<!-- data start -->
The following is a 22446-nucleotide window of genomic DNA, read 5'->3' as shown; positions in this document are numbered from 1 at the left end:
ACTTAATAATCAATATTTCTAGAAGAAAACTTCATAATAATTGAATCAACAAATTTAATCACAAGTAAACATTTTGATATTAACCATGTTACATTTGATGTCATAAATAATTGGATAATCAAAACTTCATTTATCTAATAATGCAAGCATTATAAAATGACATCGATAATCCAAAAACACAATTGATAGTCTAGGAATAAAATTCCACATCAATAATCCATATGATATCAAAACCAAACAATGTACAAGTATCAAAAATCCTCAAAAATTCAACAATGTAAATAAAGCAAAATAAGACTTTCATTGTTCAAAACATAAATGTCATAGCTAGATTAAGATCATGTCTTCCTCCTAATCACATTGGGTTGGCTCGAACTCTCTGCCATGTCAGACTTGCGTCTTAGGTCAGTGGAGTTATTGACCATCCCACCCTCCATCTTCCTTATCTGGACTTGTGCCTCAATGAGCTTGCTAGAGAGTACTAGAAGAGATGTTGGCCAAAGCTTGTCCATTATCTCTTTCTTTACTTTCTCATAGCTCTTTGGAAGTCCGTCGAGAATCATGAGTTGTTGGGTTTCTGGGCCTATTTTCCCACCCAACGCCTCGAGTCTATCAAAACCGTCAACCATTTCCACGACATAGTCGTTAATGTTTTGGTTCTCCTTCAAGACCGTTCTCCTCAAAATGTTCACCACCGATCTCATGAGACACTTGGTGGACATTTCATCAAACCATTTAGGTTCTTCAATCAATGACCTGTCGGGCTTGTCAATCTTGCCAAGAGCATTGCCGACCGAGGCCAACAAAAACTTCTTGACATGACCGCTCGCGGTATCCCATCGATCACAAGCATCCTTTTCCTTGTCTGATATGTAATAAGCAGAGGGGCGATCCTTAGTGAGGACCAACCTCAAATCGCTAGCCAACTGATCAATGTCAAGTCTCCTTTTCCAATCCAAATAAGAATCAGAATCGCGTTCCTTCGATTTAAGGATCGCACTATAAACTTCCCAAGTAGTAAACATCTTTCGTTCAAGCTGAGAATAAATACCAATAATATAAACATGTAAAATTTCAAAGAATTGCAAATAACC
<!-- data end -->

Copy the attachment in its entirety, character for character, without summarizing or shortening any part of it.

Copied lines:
The following is a 22446-nucleotide window of genomic DNA, read 5'->3' as shown; positions in this document are numbered from 1 at the left end:
ACTTAATAATCAATATTTCTAGAAGAAAACTTCATAATAATTGAATCAACAAATTTAATCACAAGTAAACATTTTGATATTAACCATGTTACATTTGATGTCATAAATAATTGGATAATCAAAACTTCATTTATCTAATAATGCAAGCATTATAAAATGACATCGATAATCCAAAAACACAATTGATAGTCTAGGAATAAAATTCCACATCAATAATCCATATGATATCAAAACCAAACAATGTACAAGTATCAAAAATCCTCAAAAATTCAACAATGTAAATAAAGCAAAATAAGACTTTCATTGTTCAAAACATAAATGTCATAGCTAGATTAAGATCATGTCTTCCTCCTAATCACATTGGGTTGGCTCGAACTCTCTGCCATGTCAGACTTGCGTCTTAGGTCAGTGGAGTTATTGACCATCCCACCCTCCATCTTCCTTATCTGGACTTGTGCCTCAATGAGCTTGCTAGAGAGTACTAGAAGAGATGTTGGCCAAAGCTTGTCCATTATCTCTTTCTTTACTTTCTCATAGCTCTTTGGAAGTCCGTCGAGAATCATGAGTTGTTGGGTTTCTGGGCCTATTTTCCCACCCAACGCCTCGAGTCTATCAAAACCGTCAACCATTTCCACGACATAGTCGTTAATGTTTTGGTTCTCCTTCAAGACCGTTCTCCTCAAAATGTTCACCACCGATCTCATGAGACACTTGGTGGACATTTCATCAAACCATTTAGGTTCTTCAATCAATGACCTGTCGGGCTTGTCAATCTTGCCAAGAGCATTGCCGACCGAGGCCAACAAAAACTTCTTGACATGACCGCTCGCGGTATCCCATCGATCACAAGCATCCTTTTCCTTGTCTGATATGTAATAAGCAGAGGGGCGATCCTTAGTGAGGACCAACCTCAAATCGCTAGCCAACTGATCAATGTCAAGTCTCCTTTTCCAATCCAAATAAGAATCAGAATCGCGTTCCTTCGATTTAAGGATCGCACTATAAACTTCCCAAGTAGTAAACATCTTTCGTTCAAGCTGAGAATAAATACCAATAATATAAACATGTAAAATTTCAAAGAATTGCAAATAACC